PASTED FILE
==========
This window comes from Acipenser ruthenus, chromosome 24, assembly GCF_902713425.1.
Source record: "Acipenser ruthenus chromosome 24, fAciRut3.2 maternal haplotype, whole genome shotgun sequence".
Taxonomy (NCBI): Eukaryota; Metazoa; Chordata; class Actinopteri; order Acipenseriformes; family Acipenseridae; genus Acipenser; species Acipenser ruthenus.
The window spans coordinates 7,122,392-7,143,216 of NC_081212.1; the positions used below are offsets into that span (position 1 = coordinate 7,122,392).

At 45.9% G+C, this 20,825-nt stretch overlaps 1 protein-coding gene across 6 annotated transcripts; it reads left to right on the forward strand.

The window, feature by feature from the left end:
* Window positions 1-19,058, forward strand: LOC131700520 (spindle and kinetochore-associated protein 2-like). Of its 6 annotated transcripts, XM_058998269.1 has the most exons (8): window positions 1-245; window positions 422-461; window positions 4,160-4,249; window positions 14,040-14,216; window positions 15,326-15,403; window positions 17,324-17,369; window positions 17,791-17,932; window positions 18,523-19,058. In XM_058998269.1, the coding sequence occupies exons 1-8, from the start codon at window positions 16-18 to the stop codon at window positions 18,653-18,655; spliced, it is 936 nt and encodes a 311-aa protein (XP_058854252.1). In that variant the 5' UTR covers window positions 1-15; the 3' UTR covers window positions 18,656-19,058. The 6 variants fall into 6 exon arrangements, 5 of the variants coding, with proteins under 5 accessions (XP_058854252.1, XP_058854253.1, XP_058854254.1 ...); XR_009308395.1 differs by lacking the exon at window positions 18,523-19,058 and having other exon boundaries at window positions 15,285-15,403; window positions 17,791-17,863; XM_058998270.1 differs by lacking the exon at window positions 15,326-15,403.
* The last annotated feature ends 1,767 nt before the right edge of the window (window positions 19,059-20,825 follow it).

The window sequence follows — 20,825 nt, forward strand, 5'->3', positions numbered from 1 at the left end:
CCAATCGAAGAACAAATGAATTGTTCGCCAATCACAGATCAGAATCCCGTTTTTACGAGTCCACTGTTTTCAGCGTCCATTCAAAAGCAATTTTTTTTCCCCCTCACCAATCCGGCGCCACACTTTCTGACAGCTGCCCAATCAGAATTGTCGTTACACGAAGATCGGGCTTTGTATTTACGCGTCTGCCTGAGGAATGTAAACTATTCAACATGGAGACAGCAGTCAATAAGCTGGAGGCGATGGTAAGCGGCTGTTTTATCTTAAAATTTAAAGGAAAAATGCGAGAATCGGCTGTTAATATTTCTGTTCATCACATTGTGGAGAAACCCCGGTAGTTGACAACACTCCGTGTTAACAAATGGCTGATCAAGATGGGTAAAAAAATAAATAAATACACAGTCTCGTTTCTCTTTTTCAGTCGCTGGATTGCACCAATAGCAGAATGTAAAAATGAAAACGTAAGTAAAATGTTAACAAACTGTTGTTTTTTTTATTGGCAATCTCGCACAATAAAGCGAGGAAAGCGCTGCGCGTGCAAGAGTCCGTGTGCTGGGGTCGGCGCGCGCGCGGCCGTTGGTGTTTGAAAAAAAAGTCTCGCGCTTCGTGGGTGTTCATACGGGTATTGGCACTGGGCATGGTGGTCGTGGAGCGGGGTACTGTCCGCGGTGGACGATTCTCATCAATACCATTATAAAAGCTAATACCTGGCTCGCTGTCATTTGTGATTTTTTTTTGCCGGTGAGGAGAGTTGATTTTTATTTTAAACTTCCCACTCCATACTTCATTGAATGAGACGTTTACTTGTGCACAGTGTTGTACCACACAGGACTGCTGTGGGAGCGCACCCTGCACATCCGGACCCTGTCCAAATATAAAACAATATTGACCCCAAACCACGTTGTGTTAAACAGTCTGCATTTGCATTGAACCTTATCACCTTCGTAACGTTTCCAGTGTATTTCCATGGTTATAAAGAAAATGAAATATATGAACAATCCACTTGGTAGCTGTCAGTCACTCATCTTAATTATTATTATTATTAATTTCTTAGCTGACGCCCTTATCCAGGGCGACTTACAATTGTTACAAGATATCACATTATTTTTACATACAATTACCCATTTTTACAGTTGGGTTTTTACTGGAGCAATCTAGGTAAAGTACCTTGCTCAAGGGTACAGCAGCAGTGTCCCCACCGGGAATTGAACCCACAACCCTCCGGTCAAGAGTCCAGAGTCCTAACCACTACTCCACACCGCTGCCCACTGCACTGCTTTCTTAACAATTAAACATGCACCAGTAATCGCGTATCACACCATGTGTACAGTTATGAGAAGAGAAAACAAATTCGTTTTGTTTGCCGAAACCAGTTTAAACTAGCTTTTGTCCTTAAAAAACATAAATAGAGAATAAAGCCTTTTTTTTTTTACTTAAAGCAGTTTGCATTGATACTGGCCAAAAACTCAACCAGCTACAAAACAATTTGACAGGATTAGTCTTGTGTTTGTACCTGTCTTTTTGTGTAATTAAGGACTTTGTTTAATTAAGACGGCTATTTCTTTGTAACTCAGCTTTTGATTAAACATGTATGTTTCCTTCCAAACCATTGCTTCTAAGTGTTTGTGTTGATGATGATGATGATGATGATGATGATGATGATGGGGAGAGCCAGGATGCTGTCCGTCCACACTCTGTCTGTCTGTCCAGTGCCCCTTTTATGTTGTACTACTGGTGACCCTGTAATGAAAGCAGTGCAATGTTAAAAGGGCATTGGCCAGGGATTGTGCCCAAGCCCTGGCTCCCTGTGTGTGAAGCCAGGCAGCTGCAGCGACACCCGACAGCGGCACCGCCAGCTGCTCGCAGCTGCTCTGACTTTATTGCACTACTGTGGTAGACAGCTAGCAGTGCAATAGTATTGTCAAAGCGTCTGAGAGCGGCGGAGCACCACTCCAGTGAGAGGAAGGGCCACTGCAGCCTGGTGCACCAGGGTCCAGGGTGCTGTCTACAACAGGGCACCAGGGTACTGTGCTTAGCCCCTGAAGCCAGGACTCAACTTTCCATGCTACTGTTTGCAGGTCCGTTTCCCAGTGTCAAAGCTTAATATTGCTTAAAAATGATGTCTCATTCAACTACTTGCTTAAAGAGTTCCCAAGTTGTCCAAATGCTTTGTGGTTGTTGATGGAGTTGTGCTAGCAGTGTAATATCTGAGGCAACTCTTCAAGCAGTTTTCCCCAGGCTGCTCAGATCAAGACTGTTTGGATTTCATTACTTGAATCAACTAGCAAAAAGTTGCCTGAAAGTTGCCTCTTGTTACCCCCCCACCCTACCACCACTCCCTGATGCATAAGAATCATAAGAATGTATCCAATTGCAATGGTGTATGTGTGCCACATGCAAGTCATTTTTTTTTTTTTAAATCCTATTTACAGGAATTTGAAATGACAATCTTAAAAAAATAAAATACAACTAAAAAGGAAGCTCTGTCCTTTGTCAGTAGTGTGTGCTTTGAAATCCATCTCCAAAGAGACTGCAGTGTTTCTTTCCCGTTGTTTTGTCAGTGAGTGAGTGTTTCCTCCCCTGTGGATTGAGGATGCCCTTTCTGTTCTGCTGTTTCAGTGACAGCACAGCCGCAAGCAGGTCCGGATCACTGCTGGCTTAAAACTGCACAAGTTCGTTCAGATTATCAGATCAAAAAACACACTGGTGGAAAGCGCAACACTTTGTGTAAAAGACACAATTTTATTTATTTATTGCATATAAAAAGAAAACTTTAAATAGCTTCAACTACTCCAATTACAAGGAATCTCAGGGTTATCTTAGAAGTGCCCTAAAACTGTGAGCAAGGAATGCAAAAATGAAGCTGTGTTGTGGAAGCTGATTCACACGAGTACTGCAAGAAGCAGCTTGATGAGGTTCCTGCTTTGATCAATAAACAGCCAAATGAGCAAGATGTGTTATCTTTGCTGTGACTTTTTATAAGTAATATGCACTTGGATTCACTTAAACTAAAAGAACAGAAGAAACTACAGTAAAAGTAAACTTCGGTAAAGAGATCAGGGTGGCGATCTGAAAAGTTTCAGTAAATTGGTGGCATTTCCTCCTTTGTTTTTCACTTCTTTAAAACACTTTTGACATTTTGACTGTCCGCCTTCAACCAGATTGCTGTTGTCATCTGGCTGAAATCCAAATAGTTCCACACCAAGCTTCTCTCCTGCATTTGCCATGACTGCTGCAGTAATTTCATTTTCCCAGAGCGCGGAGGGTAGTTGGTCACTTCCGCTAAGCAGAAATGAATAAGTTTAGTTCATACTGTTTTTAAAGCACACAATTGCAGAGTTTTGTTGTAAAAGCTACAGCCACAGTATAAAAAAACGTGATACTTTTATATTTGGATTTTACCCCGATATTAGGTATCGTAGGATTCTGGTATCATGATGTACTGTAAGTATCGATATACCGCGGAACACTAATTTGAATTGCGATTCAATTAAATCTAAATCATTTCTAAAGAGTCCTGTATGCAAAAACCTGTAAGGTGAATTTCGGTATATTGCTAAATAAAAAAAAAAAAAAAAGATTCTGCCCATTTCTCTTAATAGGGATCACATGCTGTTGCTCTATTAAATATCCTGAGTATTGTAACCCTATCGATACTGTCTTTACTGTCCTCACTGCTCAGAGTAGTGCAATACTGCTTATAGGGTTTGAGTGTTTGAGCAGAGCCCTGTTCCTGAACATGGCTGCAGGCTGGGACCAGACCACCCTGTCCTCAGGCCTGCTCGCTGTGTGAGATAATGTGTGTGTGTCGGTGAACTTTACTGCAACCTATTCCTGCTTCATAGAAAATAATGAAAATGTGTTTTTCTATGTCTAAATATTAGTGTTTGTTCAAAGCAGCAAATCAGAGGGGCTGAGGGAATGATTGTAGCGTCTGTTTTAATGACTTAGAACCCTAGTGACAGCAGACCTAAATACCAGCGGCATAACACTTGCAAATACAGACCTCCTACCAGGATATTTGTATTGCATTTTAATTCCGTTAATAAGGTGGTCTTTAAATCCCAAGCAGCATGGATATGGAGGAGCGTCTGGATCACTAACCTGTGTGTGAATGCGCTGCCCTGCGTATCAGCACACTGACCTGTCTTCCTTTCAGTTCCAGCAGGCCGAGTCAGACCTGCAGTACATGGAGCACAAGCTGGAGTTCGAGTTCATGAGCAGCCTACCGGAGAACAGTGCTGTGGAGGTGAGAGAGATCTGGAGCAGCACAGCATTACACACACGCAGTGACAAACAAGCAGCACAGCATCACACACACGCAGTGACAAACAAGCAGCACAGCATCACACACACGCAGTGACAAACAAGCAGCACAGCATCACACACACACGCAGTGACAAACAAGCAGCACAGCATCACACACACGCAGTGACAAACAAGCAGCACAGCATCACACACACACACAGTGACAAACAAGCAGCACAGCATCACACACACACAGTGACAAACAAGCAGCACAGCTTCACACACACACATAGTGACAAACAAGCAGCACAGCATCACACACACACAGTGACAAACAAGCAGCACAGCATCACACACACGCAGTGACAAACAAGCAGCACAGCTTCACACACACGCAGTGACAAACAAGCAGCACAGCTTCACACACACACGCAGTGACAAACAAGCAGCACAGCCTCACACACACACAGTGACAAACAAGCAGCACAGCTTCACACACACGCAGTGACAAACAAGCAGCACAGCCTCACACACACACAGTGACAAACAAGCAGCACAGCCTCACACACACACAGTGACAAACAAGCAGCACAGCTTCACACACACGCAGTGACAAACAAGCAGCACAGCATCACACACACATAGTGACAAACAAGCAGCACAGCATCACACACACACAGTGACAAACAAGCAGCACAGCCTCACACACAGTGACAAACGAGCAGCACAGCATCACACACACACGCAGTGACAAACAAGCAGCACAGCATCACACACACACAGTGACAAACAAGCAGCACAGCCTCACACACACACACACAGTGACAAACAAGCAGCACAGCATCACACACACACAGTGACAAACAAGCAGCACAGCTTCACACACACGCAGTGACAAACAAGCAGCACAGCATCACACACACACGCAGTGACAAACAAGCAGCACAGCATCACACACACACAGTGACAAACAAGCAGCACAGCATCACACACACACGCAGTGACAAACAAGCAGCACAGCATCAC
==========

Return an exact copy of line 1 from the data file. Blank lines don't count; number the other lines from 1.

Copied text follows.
This window comes from Acipenser ruthenus, chromosome 24, assembly GCF_902713425.1.